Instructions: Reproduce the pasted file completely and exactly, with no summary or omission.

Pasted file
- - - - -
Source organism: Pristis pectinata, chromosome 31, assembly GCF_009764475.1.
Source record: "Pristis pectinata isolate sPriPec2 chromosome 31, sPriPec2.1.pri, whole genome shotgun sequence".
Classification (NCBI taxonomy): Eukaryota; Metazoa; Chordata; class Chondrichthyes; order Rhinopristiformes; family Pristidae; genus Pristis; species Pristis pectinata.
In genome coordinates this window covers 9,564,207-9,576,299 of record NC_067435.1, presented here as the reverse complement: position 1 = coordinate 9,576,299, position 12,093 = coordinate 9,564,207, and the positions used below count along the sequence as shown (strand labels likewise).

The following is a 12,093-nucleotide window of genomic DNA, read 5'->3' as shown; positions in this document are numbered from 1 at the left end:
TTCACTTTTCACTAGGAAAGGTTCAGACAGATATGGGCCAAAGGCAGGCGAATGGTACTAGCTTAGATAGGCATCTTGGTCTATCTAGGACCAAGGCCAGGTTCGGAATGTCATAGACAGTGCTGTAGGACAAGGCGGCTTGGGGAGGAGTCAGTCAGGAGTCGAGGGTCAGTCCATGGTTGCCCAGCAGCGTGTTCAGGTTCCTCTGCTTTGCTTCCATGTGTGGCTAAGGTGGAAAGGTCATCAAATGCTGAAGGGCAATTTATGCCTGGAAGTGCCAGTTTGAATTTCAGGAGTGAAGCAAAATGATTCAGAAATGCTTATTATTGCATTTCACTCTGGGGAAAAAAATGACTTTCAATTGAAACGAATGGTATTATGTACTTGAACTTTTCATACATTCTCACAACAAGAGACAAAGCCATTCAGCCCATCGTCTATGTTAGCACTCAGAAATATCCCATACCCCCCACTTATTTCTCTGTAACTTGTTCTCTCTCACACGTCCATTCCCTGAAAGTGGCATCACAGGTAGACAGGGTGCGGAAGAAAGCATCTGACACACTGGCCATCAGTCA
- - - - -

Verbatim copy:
Source organism: Pristis pectinata, chromosome 31, assembly GCF_009764475.1.
Source record: "Pristis pectinata isolate sPriPec2 chromosome 31, sPriPec2.1.pri, whole genome shotgun sequence".
Classification (NCBI taxonomy): Eukaryota; Metazoa; Chordata; class Chondrichthyes; order Rhinopristiformes; family Pristidae; genus Pristis; species Pristis pectinata.
In genome coordinates this window covers 9,564,207-9,576,299 of record NC_067435.1, presented here as the reverse complement: position 1 = coordinate 9,576,299, position 12,093 = coordinate 9,564,207, and the positions used below count along the sequence as shown (strand labels likewise).

The following is a 12,093-nucleotide window of genomic DNA, read 5'->3' as shown; positions in this document are numbered from 1 at the left end:
TTCACTTTTCACTAGGAAAGGTTCAGACAGATATGGGCCAAAGGCAGGCGAATGGTACTAGCTTAGATAGGCATCTTGGTCTATCTAGGACCAAGGCCAGGTTCGGAATGTCATAGACAGTGCTGTAGGACAAGGCGGCTTGGGGAGGAGTCAGTCAGGAGTCGAGGGTCAGTCCATGGTTGCCCAGCAGCGTGTTCAGGTTCCTCTGCTTTGCTTCCATGTGTGGCTAAGGTGGAAAGGTCATCAAATGCTGAAGGGCAATTTATGCCTGGAAGTGCCAGTTTGAATTTCAGGAGTGAAGCAAAATGATTCAGAAATGCTTATTATTGCATTTCACTCTGGGGAAAAAAATGACTTTCAATTGAAACGAATGGTATTATGTACTTGAACTTTTCATACATTCTCACAACAAGAGACAAAGCCATTCAGCCCATCGTCTATGTTAGCACTCAGAAATATCCCATACCCCCCACTTATTTCTCTGTAACTTGTTCTCTCTCACACGTCCATTCCCTGAAAGTGGCATCACAGGTAGACAGGGTGCGGAAGAAAGCATCTGACACACTGGCCATCAGTCA